Breast tumors can be a sign of breast cancer development, although many types of breast lumps are benign (non-cancerous). This disease predominantly affects women, but men can also be diagnosed with it. Detecting any cancer, including breast cancer, at an early stage provides medical professionals and patients with the best opportunity to slow down or eliminate the disease. Being aware of breast cancer symptoms can aid in receiving a timely diagnosis, thus improving the chances of successful treatment.
One of the most well-known symptoms of breast cancer is the detection of a lump in the breast. These lumps can vary in size and texture, ranging from small and soft to feeling like a hard knot within the tissue. It’s important to note that not all breast lumps are indicative of cancerous tumor growth, as they are fairly common. However, if a lump persists or enlarges, it’s crucial to consult with a medical professional. In some cases, lumps may not be detectable until the cancer has advanced to later stages. Smaller growths that are not apparent during physical examination can sometimes be identified through a mammogram. A painless, hard mass with irregular edges is more likely to be cancerous.
Altered Skin Appearance
Individuals with breast cancer may notice visible changes in their breast, often serving as early indicators of the disease. Symptoms can include itching or tingling sensations on the skin, redness, and swelling. In the case of inflammatory breast cancer, the skin may develop a dimpled appearance, resembling the texture of an orange peel.
In the early stages of breast cancer, the affected breast may appear completely normal. However, as the cancer progresses, swelling could become an indicator of a problem, although it may sometimes remain unnoticed. Swelling can also occur in the arm and underarm area on the same side of the body. This happens when cancerous lymph nodes under the arm become enlarged, obstructing and altering the flow of fluids throughout the body, ultimately leading to swelling.
Nipple discharge refers to any fluid that is released from the nipple. This discharge can vary in color, ranging from yellow or white to blood-tinged, and can be either quite liquid or thicker in consistency. In some instances, the discharge may resemble blood floating in mucus, and it may be accompanied by pain. If the discharge is present in both nipples, it is more likely to be caused by a condition outside the breast, such as hormonal imbalances. Conversely, if the discharge is only in one nipple, it could indicate a breast-related issue, such as an infection or cancer.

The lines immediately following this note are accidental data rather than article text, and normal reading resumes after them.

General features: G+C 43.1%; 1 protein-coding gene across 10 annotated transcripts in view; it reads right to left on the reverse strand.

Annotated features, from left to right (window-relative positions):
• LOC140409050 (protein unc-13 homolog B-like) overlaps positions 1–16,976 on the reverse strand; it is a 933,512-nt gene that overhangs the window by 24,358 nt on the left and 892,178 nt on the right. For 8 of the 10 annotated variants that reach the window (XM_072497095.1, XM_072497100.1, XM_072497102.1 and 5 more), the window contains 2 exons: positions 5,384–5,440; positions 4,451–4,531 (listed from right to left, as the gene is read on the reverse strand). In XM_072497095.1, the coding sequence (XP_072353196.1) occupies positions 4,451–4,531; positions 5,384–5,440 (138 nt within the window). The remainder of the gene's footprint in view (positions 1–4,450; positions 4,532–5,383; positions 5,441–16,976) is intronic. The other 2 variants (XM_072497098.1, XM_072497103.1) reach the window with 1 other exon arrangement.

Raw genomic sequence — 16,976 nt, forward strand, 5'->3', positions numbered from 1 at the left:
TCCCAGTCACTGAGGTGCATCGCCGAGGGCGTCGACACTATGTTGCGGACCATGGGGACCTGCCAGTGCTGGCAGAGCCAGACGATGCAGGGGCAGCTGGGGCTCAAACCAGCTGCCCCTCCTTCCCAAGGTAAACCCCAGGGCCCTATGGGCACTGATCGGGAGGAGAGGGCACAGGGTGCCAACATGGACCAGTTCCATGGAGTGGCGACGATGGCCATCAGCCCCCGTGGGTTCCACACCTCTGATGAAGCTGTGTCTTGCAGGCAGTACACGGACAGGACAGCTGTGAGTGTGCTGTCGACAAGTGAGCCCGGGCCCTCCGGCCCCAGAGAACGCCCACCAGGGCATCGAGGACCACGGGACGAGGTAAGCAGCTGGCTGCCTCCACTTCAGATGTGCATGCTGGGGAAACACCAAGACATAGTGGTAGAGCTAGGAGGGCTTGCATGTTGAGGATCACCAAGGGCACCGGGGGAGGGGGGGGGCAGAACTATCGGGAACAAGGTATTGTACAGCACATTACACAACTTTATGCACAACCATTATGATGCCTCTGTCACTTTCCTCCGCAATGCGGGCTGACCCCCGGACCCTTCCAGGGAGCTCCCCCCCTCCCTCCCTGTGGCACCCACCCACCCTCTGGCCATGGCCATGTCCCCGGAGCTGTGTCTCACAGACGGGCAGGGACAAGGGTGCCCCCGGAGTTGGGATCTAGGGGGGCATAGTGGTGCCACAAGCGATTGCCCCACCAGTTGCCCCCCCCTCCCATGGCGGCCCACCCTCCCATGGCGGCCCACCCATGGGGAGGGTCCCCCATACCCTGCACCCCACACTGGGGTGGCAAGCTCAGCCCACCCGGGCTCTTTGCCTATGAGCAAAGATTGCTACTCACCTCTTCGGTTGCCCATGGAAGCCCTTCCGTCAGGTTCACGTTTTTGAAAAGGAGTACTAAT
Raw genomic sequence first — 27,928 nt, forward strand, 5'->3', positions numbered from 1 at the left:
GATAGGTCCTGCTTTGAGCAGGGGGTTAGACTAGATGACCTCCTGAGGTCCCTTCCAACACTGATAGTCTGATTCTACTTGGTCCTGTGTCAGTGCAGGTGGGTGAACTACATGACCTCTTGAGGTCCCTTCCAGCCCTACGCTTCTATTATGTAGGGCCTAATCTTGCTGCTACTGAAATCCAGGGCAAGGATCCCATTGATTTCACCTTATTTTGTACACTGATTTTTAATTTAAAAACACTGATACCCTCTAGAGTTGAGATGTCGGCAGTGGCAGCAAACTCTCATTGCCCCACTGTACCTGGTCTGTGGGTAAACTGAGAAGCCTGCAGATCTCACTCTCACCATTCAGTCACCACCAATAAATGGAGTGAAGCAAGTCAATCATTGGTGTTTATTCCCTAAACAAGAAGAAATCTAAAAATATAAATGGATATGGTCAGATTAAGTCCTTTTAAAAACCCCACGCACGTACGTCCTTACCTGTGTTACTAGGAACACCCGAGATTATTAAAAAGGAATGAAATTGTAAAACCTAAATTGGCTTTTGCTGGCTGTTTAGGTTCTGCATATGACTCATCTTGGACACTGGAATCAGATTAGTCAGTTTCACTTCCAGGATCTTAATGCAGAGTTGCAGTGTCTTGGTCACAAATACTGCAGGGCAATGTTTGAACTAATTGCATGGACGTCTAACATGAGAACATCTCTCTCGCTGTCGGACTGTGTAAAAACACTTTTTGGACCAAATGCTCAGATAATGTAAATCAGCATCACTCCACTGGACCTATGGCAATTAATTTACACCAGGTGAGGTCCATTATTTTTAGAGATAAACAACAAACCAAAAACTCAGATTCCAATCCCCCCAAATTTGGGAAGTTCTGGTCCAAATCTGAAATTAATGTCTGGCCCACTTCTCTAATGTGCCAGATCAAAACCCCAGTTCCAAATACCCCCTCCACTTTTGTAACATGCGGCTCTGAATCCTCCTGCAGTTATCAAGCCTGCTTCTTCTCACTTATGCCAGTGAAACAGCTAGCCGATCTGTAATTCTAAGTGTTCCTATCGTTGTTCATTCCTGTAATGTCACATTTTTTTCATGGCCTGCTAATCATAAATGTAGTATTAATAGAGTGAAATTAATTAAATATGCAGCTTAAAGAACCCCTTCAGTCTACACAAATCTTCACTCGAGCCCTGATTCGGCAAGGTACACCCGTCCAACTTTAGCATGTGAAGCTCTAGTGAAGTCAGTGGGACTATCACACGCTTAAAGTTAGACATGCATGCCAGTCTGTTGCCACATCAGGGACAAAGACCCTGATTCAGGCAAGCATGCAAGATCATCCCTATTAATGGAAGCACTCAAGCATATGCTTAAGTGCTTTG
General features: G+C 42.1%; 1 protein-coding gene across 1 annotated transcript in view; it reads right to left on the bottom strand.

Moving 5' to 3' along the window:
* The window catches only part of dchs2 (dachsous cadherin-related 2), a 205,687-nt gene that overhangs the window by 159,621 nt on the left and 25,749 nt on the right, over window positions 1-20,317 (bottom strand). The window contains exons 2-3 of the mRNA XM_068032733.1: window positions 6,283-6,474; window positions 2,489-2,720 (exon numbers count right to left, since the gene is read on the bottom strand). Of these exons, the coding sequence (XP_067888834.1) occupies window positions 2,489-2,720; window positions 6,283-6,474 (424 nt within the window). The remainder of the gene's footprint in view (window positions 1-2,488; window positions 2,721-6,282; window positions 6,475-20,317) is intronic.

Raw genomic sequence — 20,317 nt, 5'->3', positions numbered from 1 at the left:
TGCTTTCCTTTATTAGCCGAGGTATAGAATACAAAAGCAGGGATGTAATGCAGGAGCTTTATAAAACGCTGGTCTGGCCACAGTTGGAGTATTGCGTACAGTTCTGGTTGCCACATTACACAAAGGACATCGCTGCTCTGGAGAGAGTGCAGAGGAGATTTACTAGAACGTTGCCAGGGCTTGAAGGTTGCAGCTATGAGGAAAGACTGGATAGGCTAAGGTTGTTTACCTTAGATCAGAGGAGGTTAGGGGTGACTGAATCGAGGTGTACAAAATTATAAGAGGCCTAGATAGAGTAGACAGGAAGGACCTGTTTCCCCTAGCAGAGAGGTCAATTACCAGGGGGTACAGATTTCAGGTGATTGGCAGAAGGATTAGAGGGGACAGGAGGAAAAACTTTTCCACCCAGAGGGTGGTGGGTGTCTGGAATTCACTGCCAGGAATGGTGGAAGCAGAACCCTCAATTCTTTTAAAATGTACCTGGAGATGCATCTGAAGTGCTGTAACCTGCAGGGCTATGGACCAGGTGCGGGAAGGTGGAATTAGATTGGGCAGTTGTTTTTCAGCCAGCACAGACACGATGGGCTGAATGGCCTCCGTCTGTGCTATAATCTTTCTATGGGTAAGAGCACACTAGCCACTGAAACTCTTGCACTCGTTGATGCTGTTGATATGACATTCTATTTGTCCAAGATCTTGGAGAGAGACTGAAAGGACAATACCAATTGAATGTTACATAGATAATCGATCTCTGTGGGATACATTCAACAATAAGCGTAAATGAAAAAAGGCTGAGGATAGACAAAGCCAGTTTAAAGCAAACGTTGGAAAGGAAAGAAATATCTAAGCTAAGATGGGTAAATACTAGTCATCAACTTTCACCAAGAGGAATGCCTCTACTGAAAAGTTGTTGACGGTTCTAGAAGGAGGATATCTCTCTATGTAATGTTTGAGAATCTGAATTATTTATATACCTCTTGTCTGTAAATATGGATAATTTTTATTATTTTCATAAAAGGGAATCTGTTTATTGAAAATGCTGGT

Persistent breast pain not related to the menstrual cycle is a reason to consult a doctor. As tumors within the breast grow, they can exert pressure on the surrounding breast tissue and chest, potentially leading to skin abrasions and ulcers as they reach the surface. Furthermore, when cancer spreads to the ribs, it can result in severe pain. Remember, early detection is crucial in the fight against breast cancer, so don’t hesitate to seek medical advice if you experience these symptoms.
Individuals diagnosed with cancer may experience insomnia due to various factors, frequently stemming from the mental stress associated with managing their health condition. The presence of cancer can disrupt the body’s natural sleep-wake cycle, hindering the ability to achieve restful sleep. Additionally, depression and anxiety can interfere with sleep patterns or make falling asleep challenging. Furthermore, pain in the area surrounding the tumor may prevent sleep, as can certain anti-cancer treatments.
Fatigue or a constant feeling of lethargy is one of the most prevalent symptoms of breast cancer, regardless of its stage. While chemotherapy is known to cause fatigue, even before treatment begins, the body’s continuous efforts to combat the disease can lead to persistent tiredness that doesn’t subside with sleep. If you experience sleep issues that don’t improve and negatively affect your wellbeing, it’s crucial to discuss these concerns with your doctor.
Breast cancer, like any form of cancer, can lead to digestive issues such as diarrhea, vomiting, constipation, and upset stomach. This is primarily because cancer affects appetite and food absorption, often resulting in malnutrition. Furthermore, chemotherapy and other anti-cancer medications can suppress appetite. The stress associated with cancer can also exacerbate digestive difficulties. Additionally, some patients may develop food intolerances, leading them to avoid specific foods in an attempt to mitigate these side effects.
Breast cancer may cause shortness of breath as a symptom. This can arise from the size and location of the tumor within the breast or on the chest wall. In later stages of breast cancer, if the cancer has metastasized to the lungs, shortness of breath could be accompanied by wheezing or a dry, hacking cough. While difficulty breathing typically points to lung or heart disease, when it coincides with other early warning signs, it could also suggest advanced breast cancer.
Difficulty in Walking and Sitting
As the cancer progresses and spreads, a range of increasingly noticeable symptoms may emerge. Many individuals experience pain and discomfort in their bones, which are common sites for cancer to spread. Patients may suffer from significant pain and a reduced range of motion in their hips, pelvis, spine, arms, and legs. This can make everyday activities like walking or sitting challenging, ultimately limiting mobility. Additionally, when cancer metastasizes to the brain, symptoms such as dizziness, weakness, and headaches may also arise.